We’ve recently been very lucky to receive a fantastic collection of almost 300 zines and artist books from artist, maker and collector, Dan Thompson.
Dan lives in Ramsgate and runs a studio out of Marine Studios in Margate. He works nationwide on projects centred around people and places. Below is his story about this fantastic collection. You can browse the collection here: https://archive.kent.ac.uk
“I’m a collector. I have collected since I was a child (my mum is a collector, too, with a love of the 1920s and 1930s – my dad had collections of stamps and of cigarette cards – and my uncle was an antique dealer). I have collections connected to the First and Second World Wars, to the printing industry, of studio pottery, of 7” soul singles.
But sometimes, collections creep up on you.
Back in the 1990s, I worked with a number of bands – and knew many more – who were on the fringes of Britpop.
Britpop retrospectives always feature two iconic magazine covers, Select with an image of Brett Anderson from Suede and Vanity Fair with a photo of Liam Gallagher and Patsy Kensit under a Union Jack duvet.
But the bands that originally made up the scene were better represented in Fantasy Y Fronts, a thick photocopied zine made by two fans, Mel and Sal. (There were lots of zines around back then, and the best ones were made by women.) Who remembers S*M*A*S*H, These Animal Men, Tiny Monroe, Thurman, Compulsion, Mantaray and co? I do, and they’re all in here.
I used to correspond with Fantasy Y Fronts, in the days when you had to write and post a letter. Finding the best bands, and being part of the scene, took time and commitment.
I kept a couple of copies of Fantasy Y Fronts as a souvenir of that time (I wish I’d kept the correspondence, too), and they’re the foundation this collection is built on.
Added to them are thirty years of things I never consciously collected.
It includes more music zines, including a small collection given to me a few years ago by the manager of Welsh band 60 Ft Dolls. There are political zines and pamphlets, including copies of Occupied Times from the Occupy movement that echo 1960s publications like International Times.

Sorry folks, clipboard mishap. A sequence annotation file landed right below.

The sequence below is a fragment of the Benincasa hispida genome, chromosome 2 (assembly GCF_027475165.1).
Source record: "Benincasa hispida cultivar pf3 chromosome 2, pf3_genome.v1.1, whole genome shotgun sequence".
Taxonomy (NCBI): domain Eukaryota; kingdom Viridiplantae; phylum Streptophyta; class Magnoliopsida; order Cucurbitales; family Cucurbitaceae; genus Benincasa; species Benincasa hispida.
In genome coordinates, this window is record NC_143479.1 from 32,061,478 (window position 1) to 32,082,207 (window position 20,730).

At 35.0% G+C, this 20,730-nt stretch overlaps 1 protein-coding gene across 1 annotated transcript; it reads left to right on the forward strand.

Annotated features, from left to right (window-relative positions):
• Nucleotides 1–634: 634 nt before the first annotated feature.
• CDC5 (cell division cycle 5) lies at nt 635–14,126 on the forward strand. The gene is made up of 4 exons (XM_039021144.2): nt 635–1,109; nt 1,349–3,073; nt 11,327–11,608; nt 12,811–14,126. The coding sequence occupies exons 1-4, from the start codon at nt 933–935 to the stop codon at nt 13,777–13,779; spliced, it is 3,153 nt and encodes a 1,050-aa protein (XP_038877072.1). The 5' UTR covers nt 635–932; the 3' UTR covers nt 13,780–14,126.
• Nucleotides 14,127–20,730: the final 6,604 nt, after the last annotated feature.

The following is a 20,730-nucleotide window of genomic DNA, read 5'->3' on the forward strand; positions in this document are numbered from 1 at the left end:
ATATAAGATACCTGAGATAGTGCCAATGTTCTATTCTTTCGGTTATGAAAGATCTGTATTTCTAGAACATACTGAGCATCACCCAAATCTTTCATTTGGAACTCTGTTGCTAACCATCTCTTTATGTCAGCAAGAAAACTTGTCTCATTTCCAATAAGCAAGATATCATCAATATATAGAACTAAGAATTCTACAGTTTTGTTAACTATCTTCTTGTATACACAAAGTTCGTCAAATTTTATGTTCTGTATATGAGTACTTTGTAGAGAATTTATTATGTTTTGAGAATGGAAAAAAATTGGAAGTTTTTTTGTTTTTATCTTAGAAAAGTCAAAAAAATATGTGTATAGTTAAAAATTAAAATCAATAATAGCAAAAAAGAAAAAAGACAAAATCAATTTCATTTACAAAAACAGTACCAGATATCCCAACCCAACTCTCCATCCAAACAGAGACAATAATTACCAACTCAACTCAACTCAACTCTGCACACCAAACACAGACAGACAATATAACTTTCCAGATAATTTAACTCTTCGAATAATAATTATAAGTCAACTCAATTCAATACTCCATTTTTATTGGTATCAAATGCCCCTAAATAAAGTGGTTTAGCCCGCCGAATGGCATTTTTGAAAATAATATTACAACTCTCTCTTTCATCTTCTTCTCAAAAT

There are things made by artists I’ve known and worked with, like Charles Tolfree and Alice Angus. I’ve curated exhibitions and programmed events across England, so these come in geographical clusters: Brighton and Worthing, where I lived, then Margate, and Stoke-on-Trent where I have worked since 2014.
There are publications like Happy Hood, halfway between a zine and a local magazine, produced by my friend Laura Graham in Northampton.
There are all sorts of things, from all sorts of places, in all sorts of formats. There’s poetry and photography, and creative writing and cartoons.
It’s a mismatched collection because I never set out to collect zines. These are souvenirs of projects, reminders of places I’ve been, gifts or exchanges with people I know – a collection of moments in time. They all originally belonged to other loose collections but a few years ago, I realised that if I took those collections apart (Britpop, or Things About London, or …) the constituent parts made a new collection, of what could be loosely termed artist’s books, zines, and small press publications.
As an artist, I like this reshuffling of knowledge, this reframing of things in different ways. And that’s why I am pleased to be handing the collection, well over a hundred assorted items, to the University of Kent’s Special Collections, where it will be a cornerstone of their growing collection of zines and artist’s books. Because it’s a pack of cards that can be shuffled many ways, and I look forward to seeing who shuffles it and what they turn up.”